4. Steve Olson says:

    Well written…
    Imitation? No. Influenced? Yes.

    Creation through influence, not imitation. Is that another way to say re-organization?

  5. John Wesley says:

    I agree, Steve. There is a big difference between imitation and influence. Imitators are rarely successful because they try to take someone else’s creativity without blending it with their own. Imitation always feels like it’s missing something, like it’s only a shell of the original.

  6. Travis says:

    Interesting stuff. I agree with you, there is nothing new under the sun, just new ways to put them together.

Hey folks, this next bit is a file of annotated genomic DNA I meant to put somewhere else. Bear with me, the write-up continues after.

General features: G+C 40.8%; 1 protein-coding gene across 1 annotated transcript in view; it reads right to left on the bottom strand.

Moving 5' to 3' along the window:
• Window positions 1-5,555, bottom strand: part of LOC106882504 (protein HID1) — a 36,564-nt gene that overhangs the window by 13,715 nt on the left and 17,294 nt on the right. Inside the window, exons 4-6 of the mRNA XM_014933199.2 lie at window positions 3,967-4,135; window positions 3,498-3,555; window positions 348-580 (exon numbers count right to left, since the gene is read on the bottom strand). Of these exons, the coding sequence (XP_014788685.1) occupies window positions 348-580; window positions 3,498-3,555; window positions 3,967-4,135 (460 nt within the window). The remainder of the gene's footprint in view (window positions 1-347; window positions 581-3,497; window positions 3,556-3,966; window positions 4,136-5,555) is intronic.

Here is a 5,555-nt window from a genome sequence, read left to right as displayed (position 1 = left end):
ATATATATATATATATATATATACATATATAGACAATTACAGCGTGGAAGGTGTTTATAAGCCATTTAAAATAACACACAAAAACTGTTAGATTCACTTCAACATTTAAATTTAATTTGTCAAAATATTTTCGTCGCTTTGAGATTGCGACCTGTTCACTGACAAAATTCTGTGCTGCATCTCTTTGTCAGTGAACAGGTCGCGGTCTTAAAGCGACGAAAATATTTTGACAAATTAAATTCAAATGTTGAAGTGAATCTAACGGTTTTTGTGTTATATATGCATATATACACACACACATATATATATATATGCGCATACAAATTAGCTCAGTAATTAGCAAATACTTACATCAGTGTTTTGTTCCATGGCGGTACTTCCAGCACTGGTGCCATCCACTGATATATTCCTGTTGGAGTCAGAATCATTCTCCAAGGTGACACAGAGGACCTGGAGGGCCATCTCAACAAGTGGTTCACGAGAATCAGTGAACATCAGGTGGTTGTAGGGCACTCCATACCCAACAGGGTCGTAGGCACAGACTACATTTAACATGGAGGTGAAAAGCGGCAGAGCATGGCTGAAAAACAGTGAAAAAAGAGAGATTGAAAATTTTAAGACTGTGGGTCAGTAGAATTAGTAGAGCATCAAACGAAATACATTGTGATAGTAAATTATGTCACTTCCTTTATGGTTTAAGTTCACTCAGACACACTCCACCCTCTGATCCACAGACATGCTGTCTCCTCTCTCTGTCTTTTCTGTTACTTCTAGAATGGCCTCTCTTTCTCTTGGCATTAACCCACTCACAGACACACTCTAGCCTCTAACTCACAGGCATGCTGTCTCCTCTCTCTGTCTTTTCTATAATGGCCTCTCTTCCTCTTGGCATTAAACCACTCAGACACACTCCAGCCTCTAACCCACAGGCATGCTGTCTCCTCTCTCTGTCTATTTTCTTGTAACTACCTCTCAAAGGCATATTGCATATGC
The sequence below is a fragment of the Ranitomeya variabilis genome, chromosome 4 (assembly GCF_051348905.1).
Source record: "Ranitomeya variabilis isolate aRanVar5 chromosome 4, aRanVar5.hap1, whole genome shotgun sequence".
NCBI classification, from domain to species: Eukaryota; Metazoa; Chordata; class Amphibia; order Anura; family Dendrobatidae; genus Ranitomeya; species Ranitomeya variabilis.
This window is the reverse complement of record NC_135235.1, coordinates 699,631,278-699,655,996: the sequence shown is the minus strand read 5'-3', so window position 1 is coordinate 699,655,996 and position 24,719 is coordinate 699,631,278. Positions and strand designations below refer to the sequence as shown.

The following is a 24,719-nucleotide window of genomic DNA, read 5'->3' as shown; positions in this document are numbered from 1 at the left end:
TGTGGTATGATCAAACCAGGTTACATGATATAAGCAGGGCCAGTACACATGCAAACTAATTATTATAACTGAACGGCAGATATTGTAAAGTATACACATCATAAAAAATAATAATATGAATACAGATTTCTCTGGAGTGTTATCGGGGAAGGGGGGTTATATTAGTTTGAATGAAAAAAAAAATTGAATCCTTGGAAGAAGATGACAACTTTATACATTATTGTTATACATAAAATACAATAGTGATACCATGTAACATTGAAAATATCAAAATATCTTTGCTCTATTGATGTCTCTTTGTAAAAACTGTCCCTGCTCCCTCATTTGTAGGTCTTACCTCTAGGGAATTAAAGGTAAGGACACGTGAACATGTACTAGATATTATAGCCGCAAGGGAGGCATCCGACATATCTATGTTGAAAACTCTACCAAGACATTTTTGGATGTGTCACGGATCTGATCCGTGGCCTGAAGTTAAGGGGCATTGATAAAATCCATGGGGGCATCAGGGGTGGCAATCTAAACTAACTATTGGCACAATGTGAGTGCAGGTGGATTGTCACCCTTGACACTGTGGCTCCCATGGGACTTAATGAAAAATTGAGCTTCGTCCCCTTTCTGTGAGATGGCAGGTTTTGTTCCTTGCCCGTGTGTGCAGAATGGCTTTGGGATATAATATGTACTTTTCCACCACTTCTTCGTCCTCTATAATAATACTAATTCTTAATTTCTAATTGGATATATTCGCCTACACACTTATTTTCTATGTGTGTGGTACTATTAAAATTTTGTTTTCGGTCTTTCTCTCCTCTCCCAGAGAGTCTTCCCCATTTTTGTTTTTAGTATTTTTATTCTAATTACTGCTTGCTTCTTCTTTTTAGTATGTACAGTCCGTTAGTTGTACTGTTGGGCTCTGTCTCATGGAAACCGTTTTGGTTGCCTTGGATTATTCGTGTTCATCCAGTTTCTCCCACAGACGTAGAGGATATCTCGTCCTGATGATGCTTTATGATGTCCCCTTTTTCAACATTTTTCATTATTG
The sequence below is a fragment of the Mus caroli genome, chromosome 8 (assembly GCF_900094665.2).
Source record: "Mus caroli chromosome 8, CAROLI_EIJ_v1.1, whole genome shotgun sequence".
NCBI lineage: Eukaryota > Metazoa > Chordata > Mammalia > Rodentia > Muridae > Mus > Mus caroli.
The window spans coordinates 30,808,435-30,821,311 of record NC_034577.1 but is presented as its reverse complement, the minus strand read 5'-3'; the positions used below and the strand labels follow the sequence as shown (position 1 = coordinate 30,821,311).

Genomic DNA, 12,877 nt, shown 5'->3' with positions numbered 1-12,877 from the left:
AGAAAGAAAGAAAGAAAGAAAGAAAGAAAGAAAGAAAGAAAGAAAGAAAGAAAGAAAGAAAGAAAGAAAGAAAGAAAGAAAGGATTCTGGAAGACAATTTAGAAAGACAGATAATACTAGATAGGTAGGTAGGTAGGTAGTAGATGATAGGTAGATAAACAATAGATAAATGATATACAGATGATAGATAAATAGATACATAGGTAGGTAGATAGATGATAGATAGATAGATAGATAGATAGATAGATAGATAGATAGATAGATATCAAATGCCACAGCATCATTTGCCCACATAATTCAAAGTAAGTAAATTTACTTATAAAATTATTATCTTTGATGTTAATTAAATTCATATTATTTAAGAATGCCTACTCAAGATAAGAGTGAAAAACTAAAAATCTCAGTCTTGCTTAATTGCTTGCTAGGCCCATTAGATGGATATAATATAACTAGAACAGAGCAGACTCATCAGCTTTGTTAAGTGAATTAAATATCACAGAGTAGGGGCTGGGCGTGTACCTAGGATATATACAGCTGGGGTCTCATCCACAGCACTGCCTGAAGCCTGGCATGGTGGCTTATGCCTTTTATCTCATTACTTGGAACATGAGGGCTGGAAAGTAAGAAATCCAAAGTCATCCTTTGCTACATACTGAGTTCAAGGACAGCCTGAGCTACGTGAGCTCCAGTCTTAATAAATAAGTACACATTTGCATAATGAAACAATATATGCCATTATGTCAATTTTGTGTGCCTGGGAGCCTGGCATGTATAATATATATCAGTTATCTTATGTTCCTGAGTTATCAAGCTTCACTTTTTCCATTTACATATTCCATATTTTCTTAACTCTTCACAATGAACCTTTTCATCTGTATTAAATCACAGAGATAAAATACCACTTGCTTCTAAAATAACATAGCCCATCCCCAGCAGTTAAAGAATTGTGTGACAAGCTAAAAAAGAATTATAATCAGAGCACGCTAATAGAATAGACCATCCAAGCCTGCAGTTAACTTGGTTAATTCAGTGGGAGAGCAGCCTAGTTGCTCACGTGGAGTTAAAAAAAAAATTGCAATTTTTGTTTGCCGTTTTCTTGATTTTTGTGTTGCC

7. Wilson says:

    I just want to know…what influenced the creation of the Pet Rock? And why in the hell was that thing so popular?

  8. Patrick Lee says:

    My repurposed matter sure says the darnedest things. Things I don’t think anyone else has ever said before. Pretty good for a recombination of existing genetic material…

  9. Dax says:

    Good writing John. I agree with everything except the last paragraph. That paragraph doesn’t sound like you, more like someone else’s words.
    I think genuine creativity does exist. Although 95% of the time people just rearrange things, as you say.
    What did Mozart rearrange when he created his first piece at the age of five ?
    Creativity is creation and it’s also reorganization. And it is so much easier to reorganize than to create :-)
    If nothing, you must consider Big Bang as genuine creativity, so it does exist.

  10. Kristen says: